One of the mysteries of the English language finally explained.
A small, rectangular keyboard instrument producing a soft sound by means of metal blades attached to the ends of key levers that gently press the strings, popular from the early 15th to early 19th centuries.
- ‘The album features his baroque improv skills on the clavichord (playing three at once on occasion).’
- ‘These keyboard works were written mainly for the clavichord, an instrument that was on the way out; yet even as he played and wrote increasingly for the piano, he took the earlier instrument to the greatest heights.’
- ‘Its treatment of the modern piano as a vehicle for Bach reflects older emphases, and praise for the clavichord might be wishful thinking, yet the writing is full of common sense and musicianship.’
- ‘I longed to make a sound on the glass flute or play a Bach on the clavichord; it seemed an injustice to have such precious instruments locked away behind glass cases, never again to be played.’
- ‘He also loved music and was an accomplished musician playing the flute, harpsichord and clavichord.’
- ‘Technically, piano-playing began to shift from the digital emphasis growing out of light-actioned clavichords and harpsichords to working with the strength and flexibility of full arms and even back.’
- ‘As she rises from a low chair at which she has been playing the clavichord, she disentangles the folds in the capacious dress which emphasises her tiny form.’
- ‘These gracefully escalating motifs, delivered on piano, mandolin, clavichord and (most prominently) accordion, are so utterly French that a waft of garlic and stale Gauloises hits you as you peel back the plastic.’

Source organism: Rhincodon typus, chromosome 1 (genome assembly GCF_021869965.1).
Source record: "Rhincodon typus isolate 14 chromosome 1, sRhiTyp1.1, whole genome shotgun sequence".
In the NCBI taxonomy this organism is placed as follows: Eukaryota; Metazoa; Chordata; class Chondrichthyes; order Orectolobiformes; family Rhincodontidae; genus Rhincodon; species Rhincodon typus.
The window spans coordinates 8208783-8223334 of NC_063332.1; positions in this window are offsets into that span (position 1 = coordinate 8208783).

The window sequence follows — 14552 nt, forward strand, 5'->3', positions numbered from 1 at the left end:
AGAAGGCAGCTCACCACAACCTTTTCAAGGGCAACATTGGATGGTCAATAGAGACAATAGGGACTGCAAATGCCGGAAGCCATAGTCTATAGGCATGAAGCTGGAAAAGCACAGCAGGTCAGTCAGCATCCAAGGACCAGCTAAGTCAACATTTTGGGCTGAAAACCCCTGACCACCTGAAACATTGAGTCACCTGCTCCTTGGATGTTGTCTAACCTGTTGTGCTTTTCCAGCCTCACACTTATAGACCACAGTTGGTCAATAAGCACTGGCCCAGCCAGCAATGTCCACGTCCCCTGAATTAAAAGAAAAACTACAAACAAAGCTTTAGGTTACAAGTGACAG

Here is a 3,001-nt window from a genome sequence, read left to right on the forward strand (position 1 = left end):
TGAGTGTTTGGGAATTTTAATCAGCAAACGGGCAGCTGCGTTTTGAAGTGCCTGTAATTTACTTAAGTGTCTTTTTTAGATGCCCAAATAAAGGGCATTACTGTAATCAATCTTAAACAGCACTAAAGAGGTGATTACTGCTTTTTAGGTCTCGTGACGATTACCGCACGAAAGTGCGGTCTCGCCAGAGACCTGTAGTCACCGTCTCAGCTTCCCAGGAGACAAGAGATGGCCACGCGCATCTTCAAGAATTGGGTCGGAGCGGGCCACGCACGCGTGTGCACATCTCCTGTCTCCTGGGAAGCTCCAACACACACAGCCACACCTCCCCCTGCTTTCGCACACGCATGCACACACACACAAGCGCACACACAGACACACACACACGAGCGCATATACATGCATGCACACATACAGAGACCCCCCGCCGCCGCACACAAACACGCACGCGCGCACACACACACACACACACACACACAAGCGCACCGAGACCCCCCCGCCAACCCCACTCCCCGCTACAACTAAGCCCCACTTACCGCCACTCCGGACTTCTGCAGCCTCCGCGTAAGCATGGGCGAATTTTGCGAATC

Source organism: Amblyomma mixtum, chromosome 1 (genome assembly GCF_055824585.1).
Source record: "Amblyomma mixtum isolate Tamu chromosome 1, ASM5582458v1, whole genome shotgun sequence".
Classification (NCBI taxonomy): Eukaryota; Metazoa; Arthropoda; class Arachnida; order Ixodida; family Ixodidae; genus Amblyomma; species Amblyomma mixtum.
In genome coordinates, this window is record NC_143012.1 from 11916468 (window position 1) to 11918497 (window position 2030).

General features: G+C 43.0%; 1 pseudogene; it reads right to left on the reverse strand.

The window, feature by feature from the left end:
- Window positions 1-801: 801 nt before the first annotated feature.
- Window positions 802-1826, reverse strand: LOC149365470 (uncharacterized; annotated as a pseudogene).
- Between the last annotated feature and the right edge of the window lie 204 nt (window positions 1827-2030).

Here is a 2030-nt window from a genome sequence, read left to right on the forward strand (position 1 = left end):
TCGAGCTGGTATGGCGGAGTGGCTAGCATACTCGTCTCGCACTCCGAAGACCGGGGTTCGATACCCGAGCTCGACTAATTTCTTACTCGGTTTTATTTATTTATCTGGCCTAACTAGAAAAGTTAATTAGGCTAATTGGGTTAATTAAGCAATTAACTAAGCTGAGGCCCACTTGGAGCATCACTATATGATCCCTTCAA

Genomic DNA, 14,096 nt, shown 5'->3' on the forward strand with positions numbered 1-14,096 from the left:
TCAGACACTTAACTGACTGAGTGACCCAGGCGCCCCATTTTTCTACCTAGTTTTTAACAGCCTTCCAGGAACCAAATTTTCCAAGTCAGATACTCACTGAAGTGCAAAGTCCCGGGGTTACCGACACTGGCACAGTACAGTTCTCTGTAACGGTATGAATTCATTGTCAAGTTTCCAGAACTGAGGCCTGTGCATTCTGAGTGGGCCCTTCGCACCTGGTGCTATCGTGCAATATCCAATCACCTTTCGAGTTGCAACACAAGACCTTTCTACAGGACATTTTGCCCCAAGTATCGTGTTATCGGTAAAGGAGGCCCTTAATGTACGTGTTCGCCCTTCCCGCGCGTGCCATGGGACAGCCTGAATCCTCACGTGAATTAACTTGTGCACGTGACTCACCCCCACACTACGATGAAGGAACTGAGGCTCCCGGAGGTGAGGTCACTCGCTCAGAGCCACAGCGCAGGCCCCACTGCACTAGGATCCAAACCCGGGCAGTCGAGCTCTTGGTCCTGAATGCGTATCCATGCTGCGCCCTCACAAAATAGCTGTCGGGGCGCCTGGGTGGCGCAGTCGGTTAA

- ‘New instruments that appeared during the early Renaissance, in the second half of the 15th century, included the harpsichord, the clavichord, and the viol and violin families.’
- ‘Mozart's lifetime witnessed the coexistence of four kinds of keyboard instrument: the harpsichord, the clavichord, the fortepiano, and the organ.’
- ‘Your husband must be loaded (as well as bonkers) in order to be able to afford to stable four pianos, two pump organs, one harpsichord and a clavichord.’
- ‘He would be taught the horn, the clavichord, and the violin.’
- ‘He makes it as living and penetrating as the violin, as responsive and elusive as the clavichord.’
- ‘They talked together privately and sat together at supper and afterwards he played to her on the clavichord and the lute.’
- ‘It seems, nevertheless, that his ‘organ-like’ extemporisations were called forth by the clavichord, if not actually the organ.’
- ‘He does not pretend it is a clavichord or a harpsichord, and the instrument's full ranges of volume, tone, and color are used.’
- ‘In parallel with this I plan to visit museums where there are early keyboard instruments, either harpsichords or clavichords.’
- ‘She has also mastered harpsichord and clavichord, conducted, and provided scholarly editions of some of Bach's non-keyboard works.’
- ‘He discusses the clavichord in general, with descriptions and photos of the three instruments which he plays.’
- ‘And there were few overdubs; he was surrounded by a grand piano, a clavichord and a Fender Rhodes electric piano, and switched between them on-the-fly, as he did in concert.’
Late Middle English: from medieval Latin clavichordium, from Latin clavis ‘key’ + chorda ‘string’.
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